She now works as international director of Medical Education Cooperation with Cuba, a California non-profit that promotes public health exchanges. Now about 65, Reed did not reply to an El Nuevo Herald request for an interview.

Bearing the brunt of Castro’s ire was Tortoló, then 38, who had served as chief of staff for one of Cuba’s three military regions — a top post within the Revolutionary Armed Forces — and finished a stint as military adviser in Grenada in May of 1983.

One day before the invasion, Castro had sent Tortoló and Communist Party operative Carlos Diaz to Grenada on a Cubana de Aviacion AN-26 plane carrying tons of weapons to organize the “soldier-bricklayers” resistance.

Diaz was killed in combat but Tortoló sought asylum in the Soviet embassy. A Havana joke at the time had him suffering a “combat injury” – a broken thumb from ringing the doorbell at the Soviet mission.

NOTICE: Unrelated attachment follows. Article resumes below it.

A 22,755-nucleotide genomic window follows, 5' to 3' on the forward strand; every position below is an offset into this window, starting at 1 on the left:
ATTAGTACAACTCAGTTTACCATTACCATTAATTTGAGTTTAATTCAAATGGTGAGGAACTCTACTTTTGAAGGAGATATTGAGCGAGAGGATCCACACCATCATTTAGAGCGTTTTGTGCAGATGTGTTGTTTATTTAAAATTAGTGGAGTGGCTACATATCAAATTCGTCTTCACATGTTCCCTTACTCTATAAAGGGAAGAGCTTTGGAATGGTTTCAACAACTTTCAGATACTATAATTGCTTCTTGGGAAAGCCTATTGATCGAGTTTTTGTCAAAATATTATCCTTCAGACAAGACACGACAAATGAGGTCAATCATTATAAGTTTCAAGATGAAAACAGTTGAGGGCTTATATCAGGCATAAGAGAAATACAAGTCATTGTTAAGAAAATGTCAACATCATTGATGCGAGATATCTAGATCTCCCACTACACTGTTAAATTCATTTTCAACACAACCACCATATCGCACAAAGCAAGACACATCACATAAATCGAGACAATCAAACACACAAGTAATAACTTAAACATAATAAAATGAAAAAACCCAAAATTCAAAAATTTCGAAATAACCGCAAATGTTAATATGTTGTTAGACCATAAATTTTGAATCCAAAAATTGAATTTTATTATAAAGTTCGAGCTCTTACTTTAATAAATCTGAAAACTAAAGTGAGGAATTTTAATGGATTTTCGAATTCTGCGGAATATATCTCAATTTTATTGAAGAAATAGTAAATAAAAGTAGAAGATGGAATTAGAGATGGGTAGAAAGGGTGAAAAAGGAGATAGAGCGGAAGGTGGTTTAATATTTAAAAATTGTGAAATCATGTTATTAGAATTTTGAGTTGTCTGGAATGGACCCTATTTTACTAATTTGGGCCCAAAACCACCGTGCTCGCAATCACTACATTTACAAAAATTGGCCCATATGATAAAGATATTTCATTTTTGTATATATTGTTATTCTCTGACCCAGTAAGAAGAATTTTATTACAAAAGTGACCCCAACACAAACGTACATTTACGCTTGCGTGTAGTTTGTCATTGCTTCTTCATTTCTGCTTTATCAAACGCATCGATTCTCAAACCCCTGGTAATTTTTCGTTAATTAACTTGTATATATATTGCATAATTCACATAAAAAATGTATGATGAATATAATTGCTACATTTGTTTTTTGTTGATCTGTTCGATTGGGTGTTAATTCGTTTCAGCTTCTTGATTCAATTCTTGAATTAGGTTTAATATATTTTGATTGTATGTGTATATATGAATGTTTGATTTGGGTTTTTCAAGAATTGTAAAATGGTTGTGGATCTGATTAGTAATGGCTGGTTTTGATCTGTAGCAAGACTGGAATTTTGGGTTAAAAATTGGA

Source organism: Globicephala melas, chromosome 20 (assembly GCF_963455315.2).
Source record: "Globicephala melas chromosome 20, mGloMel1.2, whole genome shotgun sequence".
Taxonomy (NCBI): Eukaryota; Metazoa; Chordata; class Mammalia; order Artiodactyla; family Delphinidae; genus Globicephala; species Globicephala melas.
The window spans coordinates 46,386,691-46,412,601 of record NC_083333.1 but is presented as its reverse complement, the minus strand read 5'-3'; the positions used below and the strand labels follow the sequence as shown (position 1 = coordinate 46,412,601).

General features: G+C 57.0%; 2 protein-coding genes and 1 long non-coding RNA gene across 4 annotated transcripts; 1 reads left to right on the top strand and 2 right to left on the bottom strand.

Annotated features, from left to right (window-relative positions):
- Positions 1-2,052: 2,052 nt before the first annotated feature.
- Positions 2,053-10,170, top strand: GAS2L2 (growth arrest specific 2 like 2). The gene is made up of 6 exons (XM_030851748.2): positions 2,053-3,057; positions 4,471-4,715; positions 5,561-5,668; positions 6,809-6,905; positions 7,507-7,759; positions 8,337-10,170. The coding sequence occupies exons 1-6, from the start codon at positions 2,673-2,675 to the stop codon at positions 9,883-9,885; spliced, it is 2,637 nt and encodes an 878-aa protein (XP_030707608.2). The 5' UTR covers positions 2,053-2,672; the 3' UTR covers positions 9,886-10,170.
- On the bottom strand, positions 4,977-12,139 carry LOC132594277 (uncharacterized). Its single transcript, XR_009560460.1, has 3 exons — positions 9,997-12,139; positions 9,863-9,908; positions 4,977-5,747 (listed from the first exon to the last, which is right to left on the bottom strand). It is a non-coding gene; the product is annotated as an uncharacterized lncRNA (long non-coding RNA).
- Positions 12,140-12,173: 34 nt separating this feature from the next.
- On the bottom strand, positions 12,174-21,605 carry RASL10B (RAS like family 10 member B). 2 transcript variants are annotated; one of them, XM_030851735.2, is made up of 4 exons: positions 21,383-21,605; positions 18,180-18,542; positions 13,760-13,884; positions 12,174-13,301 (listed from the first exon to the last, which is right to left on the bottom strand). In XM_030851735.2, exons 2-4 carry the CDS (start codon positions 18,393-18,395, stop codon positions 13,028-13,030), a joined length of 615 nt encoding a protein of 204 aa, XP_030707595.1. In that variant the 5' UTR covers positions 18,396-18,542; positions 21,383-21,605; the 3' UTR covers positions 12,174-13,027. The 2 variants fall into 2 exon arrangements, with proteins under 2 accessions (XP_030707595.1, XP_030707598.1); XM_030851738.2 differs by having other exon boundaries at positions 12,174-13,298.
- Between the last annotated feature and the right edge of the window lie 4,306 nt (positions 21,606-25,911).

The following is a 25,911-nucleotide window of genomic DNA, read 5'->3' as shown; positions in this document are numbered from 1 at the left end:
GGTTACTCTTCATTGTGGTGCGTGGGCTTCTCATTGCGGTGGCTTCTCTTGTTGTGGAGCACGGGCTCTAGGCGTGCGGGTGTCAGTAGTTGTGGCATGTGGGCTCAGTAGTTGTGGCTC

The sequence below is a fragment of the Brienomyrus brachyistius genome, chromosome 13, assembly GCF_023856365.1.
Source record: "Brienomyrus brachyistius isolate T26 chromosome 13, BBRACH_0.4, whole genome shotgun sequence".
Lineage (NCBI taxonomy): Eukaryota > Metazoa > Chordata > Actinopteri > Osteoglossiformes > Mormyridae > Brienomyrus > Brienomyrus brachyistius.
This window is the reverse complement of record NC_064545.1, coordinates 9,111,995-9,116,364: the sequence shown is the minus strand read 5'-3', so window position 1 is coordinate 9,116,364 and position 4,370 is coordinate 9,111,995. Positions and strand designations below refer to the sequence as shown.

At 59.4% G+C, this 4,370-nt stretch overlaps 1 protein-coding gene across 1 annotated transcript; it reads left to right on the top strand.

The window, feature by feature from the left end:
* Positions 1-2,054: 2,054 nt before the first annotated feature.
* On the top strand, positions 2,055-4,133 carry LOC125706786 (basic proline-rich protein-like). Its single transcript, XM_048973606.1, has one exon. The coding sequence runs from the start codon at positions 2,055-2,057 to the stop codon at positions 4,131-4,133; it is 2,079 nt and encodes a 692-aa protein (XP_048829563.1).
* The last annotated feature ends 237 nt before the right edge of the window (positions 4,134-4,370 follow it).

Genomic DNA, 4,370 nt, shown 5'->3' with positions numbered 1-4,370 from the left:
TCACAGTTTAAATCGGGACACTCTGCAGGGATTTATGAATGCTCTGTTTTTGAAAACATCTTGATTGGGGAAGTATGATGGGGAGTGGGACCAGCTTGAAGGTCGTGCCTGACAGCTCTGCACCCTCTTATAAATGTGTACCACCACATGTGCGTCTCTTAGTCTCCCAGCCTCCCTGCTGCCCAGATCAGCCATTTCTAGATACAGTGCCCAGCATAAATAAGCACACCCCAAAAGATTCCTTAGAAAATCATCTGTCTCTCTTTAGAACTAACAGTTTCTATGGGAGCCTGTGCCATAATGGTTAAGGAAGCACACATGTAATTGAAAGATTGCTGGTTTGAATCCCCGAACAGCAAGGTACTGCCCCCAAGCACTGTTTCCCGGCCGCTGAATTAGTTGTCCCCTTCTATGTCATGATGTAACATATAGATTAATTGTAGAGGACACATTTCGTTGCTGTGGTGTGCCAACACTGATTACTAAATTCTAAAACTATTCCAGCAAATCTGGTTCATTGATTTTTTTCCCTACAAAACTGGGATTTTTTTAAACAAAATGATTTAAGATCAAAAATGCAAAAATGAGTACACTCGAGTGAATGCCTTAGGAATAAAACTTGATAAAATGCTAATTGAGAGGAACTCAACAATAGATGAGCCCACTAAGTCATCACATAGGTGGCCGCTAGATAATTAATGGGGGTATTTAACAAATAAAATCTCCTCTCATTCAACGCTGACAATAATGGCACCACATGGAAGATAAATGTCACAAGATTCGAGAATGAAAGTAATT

The colonel was court martialed and busted to private. In a videotaped ceremony, then-Defense Minister Raúl Castro ripped his rank insignia from his epaulettes and sent him to the war in Angola — along with 25-40 other Cubans viewed as having surrendered too easily.

Although Tortoló was widely reported to have been killed in Angola, Miami Cubans who claim to know him said he returned home, was given a low-profile government job, and, at some point in 1999 or 2000, was selling shoes. They declined to provide his current contact information, saying he wanted to put Grenada behind him.

Miami journalist Camilo Loret de Mola said he met Tortoló in 2003 when the former colonel was working as a taxi driver in Havana with his personal LADA, a Soviet-era copy of a Fiat awarded to top government officials in the 1970s and 1980s.

Editor’s Note: On March 11, 1979, a group of 40 men with Maurice Bishop’s New Jewel Movement (NJM) overthrew the government of Sir Eric Gairy. Prior to the coup, Havana assured the NJM that if they took power, Cuba would come to its aid. Castro fulfilled his vow.